MANOVAs revealed significant findings for religious attendance and the ROS (Wilks' lambda = .75, F = 5.91, p < .05). Univariate [End Page 287] F's for individual measures revealed significant difference between religious attendance and Intrinsic scales, F(4, 265) = 14.32, p < .05. Post hoc tests revealed that students who attend religious services a few times a year or less or do not attend religious services at all had higher means of Intrinsic religious attitudes (M = 35.82 and 43.62, respectively). Students who attend religious services once a month, 2-3 times a month, or weekly had lower means of Intrinsic religious attitudes (M = 33.24, 24.59, and 28.52, respectively). These findings support the notion of religious orientation theory that Intrinsic religious attitudes—more private, devout, and rigid religious attitudes—are associated with lower levels of religious attendance. Given the evident overlap in the significant findings for Intrinsic religious orientation and religious attendance, religious attendance was not controlled for in subsequent analyses.
MANOVAs also revealed significant findings for gender and the RIAS-B (Wilks' lambda = .92, F = .82, p < .05) and the ROS (Wilks' lambda = .95, F = 4.29, p < .05) subscales. Univariate F statistics revealed that statistical differences between men and women on the Preencounter RIAS-B subscale, F(1, 268) = 17.90, p < .05; and the Intrinsic ROS subscale, F(1, 268) = 4.41, p < .05. Since gender related to both the independent (RIAS) and dependent (ROS) variables in the current study, this variable was controlled for in subsequent analyses.
Three simultaneous multiple regression analyses (one for each religious orientation subscale) were used to explore the relationship between racial identity attitudes and religious orientation. Racial identity statuses were used as predictor variables for each of the three religious orientation subscale variables. Gender was also explored in relation to the RIAS-B predictor variables by including interaction variables as predictors in the simultaneous multiple regression analyses. The results of the analyses are presented in Tables 3, 4, and 5.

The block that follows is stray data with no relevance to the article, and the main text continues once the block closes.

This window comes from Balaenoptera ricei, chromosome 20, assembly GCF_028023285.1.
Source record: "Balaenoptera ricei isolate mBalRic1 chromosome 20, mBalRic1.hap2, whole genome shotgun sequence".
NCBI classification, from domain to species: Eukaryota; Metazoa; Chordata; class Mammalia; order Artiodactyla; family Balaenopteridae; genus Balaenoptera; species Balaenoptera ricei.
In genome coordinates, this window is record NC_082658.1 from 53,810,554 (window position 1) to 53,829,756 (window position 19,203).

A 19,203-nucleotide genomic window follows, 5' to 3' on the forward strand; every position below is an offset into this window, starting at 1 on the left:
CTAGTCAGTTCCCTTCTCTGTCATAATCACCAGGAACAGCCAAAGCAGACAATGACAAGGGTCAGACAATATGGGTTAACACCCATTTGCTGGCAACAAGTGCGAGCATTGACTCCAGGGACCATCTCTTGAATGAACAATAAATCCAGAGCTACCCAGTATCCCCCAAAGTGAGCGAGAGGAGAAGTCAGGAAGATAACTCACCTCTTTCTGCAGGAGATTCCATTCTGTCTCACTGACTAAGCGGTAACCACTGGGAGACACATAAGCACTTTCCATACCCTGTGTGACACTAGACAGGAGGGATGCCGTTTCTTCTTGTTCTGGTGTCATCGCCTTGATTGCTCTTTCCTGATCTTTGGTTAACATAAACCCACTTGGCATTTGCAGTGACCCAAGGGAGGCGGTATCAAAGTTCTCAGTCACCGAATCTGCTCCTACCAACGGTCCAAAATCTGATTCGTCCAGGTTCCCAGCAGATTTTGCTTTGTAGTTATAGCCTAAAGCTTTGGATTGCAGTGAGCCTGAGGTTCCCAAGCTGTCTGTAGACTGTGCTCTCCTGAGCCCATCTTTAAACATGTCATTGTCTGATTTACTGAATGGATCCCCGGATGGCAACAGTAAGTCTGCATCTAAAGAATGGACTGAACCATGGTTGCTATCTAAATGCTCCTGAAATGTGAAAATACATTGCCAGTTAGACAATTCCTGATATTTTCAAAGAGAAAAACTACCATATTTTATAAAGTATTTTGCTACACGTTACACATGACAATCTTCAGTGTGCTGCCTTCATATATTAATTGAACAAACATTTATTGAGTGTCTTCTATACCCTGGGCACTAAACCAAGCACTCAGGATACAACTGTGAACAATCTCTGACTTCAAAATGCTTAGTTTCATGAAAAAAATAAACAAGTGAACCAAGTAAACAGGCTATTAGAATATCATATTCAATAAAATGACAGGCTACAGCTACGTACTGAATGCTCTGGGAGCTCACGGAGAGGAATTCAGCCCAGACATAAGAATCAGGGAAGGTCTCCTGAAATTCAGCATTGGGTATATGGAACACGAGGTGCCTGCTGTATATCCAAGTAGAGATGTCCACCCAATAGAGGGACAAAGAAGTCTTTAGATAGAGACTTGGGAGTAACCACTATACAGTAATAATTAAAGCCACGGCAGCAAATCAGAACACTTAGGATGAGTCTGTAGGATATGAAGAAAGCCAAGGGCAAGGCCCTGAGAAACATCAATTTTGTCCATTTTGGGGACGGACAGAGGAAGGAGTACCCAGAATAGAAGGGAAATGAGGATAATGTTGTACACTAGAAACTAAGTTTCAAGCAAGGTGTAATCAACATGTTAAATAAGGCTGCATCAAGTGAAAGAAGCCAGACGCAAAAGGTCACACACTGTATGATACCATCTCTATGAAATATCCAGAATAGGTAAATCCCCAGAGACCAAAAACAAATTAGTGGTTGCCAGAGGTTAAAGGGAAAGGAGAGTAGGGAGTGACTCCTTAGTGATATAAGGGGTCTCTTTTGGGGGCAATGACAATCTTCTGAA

Findings showed that RIAS-B significantly predicted scores on the ROS Extrinsic subscale, [End Page 288] R2 = .07, F(9, 260) = 2.13, p < .05; ROS Intrinsic subscale, R2 = .12, F(9, 260) = 3.99, p < .05; and ROS Quest subscale, R2 = .07, F(9, 260) = 2.21, p < .05. An analysis of the beta weights in the regression analyses show that RIAS Internalization racial identity attitudes were significantly related to Intrinsic religious orientation attitudes. These differed significantly for women and men (β = –1.3, t = –2.62, p < .05; Table 4). Internalization racial identity attitudes were negatively correlated with ROS Intrinsic religious orientation for women (r = –.21) and positively correlated for men (r = .14).
Internalization racial identity attitudes were also significantly related to Quest religious orientation attitudes as seen in Table 5. Scores differed significantly for women and men (β = –1.47, t = –2.81, p < .05). RIAS-B Internalization racial attitudes were negatively correlated with ROS Quest for women (r = –.13) and positively correlated for men (r = .13). Thus, as Internalization racial attitudes increased Quest religious orientation scores decreased for African American women, and Quest orientation scores increased for African American men.
Racial identity status Immersion-Emersion attitudes were significantly related to the ROS Intrinsic subscale, however, significant differences were found for women and men (β = .58, t = 2.25, p < .05; Table 4). In particular, Immersion-Emersion racial identity attitudes were positively correlated with ROS Intrinsic orientation for women (r = .14) and negatively correlated for men (r = –.13). Thus, as Immersion-Emersion racial attitudes increased, Intrinsic religious attitudes for women decreased and Intrinsic religious attitudes for men increased.
RIAS Immersion-Emersion attitudes for both African American men and women were significantly inversely related to the Extrinsic religious orientation subscale (β = –.04, t =–1.52, p < .05; Table 3), indicating that as Immersion-Emersion racial identity attitudes increased, Extrinsic orientation decreased. Gender was also found to be significantly [End Page 289] related to the Extrinsic religious orientation subscale (β = 1.28, t = 2.13, p < .05). While there were no significant gender interaction effects found for Gender x Immersion-Emersion, the significant finding for gender and ROS Extrinsic does not allow for an accurate interpretation of the significant relationship between RIAS Immersion-Emersion and ROS Extrinsic subscales. Thus, this significant finding will not be addressed in the discussion.
Finally, RIAS-B Encounter attitudes for both African American men and women were significantly inversely related to ROS Intrinsic orientation (β = –.14, t = –2.02, p < .05; Table 4), indicating that as Encounter attitudes increase, Intrinsic orientation decreased.